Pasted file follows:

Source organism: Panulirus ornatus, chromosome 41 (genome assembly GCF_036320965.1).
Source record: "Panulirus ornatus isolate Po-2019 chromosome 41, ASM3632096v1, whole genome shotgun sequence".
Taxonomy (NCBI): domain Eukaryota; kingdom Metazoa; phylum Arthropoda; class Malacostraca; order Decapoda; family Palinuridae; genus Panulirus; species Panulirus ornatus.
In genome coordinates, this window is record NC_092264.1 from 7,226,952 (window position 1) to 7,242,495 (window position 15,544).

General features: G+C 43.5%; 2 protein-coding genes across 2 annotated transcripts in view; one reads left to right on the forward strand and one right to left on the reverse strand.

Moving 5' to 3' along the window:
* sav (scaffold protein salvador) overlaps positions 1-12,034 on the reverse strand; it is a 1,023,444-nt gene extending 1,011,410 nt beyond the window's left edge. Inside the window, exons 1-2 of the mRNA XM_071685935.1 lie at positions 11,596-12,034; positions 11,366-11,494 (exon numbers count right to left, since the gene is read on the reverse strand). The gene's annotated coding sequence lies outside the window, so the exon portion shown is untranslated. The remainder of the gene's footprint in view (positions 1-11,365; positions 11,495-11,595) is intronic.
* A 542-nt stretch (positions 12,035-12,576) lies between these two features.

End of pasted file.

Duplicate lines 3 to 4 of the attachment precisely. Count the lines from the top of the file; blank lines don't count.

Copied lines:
Taxonomy (NCBI): domain Eukaryota; kingdom Metazoa; phylum Arthropoda; class Malacostraca; order Decapoda; family Palinuridae; genus Panulirus; species Panulirus ornatus.
In genome coordinates, this window is record NC_092264.1 from 7,226,952 (window position 1) to 7,242,495 (window position 15,544).